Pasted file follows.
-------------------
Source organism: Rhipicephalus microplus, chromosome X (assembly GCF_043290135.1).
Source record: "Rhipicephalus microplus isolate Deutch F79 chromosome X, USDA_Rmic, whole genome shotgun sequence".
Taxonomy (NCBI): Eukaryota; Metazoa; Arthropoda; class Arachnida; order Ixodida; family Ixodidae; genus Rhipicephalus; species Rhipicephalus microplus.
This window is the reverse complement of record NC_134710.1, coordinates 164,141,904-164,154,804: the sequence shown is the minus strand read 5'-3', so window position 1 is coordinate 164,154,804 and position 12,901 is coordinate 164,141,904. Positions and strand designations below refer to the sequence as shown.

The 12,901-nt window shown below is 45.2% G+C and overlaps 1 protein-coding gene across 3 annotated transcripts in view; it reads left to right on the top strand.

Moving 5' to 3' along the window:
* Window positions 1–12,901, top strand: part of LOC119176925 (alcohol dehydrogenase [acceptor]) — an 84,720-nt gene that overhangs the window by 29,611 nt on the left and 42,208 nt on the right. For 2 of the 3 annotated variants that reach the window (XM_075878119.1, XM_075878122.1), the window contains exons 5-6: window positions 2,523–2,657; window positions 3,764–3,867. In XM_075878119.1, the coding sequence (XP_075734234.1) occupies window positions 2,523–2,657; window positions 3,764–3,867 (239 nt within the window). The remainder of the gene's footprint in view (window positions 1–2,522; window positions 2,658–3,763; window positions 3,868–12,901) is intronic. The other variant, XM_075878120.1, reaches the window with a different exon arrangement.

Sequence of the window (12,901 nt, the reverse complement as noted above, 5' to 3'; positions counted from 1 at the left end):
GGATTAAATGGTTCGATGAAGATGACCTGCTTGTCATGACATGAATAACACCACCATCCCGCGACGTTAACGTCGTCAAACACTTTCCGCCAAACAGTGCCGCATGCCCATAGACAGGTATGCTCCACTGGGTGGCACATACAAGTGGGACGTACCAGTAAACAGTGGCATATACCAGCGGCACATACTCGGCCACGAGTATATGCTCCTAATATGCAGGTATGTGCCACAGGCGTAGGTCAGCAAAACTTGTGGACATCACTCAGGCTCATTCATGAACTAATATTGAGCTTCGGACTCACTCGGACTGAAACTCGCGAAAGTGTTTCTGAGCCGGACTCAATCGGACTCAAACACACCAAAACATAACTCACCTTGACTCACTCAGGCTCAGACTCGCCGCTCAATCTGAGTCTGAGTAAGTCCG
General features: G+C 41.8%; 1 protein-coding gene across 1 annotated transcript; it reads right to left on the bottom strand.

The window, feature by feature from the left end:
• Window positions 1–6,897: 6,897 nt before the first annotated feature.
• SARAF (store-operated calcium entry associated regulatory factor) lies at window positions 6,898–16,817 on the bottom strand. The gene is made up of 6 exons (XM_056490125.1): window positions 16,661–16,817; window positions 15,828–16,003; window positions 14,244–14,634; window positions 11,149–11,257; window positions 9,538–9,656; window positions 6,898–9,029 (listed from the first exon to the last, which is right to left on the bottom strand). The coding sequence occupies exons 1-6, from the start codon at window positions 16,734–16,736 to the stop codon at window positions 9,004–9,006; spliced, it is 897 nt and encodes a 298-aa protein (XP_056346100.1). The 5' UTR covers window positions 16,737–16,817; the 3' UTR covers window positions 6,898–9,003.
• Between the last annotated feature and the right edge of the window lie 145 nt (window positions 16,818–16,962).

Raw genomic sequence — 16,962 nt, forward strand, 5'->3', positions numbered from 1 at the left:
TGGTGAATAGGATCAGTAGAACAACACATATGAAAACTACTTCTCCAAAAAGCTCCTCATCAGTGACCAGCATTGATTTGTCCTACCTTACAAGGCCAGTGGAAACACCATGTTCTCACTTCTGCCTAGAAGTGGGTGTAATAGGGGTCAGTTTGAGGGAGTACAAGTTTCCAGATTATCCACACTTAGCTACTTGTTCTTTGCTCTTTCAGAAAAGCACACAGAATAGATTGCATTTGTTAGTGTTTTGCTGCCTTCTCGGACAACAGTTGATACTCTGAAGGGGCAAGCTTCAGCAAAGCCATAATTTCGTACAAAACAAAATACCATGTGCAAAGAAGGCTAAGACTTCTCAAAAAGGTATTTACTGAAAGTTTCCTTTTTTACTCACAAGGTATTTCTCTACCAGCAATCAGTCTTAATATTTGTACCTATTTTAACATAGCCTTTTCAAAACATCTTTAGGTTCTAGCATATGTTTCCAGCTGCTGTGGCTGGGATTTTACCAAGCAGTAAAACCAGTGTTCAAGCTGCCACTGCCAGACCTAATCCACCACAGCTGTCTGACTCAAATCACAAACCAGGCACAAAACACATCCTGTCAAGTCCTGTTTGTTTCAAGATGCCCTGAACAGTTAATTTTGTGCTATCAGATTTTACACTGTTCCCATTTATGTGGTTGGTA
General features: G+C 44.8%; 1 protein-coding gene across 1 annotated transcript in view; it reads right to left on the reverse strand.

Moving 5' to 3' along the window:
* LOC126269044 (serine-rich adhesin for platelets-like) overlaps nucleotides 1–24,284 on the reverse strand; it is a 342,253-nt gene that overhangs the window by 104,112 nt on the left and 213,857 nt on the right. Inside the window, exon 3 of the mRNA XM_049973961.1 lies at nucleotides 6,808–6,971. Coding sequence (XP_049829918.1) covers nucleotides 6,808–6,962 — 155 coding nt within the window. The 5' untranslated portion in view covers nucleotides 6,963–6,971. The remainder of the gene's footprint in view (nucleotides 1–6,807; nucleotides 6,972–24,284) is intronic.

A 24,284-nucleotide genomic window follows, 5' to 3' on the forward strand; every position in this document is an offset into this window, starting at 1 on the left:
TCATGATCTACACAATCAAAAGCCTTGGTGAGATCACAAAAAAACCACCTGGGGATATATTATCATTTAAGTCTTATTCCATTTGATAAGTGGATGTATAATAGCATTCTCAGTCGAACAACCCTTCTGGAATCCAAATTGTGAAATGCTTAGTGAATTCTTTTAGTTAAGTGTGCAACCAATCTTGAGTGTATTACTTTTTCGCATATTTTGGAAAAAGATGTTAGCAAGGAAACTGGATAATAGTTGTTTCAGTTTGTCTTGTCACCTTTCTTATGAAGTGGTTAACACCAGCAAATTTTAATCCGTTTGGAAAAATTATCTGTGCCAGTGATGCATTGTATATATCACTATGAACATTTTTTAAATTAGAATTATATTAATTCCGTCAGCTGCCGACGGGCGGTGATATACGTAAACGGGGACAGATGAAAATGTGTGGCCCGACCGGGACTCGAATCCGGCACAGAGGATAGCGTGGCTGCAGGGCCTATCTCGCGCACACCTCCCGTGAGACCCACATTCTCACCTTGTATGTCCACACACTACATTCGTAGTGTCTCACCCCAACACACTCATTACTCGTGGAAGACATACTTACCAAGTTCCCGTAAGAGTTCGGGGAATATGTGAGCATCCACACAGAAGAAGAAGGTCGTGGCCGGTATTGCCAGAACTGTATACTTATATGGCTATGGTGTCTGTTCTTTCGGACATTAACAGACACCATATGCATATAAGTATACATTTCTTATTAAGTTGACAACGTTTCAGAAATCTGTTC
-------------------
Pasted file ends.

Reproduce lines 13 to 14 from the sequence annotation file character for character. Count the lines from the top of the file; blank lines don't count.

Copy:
• SARAF (store-operated calcium entry associated regulatory factor) lies at window positions 6,898–16,817 on the bottom strand. The gene is made up of 6 exons (XM_056490125.1): window positions 16,661–16,817; window positions 15,828–16,003; window positions 14,244–14,634; window positions 11,149–11,257; window positions 9,538–9,656; window positions 6,898–9,029 (listed from the first exon to the last, which is right to left on the bottom strand). The coding sequence occupies exons 1-6, from the start codon at window positions 16,734–16,736 to the stop codon at window positions 9,004–9,006; spliced, it is 897 nt and encodes a 298-aa protein (XP_056346100.1). The 5' UTR covers window positions 16,737–16,817; the 3' UTR covers window positions 6,898–9,003.
• Between the last annotated feature and the right edge of the window lie 145 nt (window positions 16,818–16,962).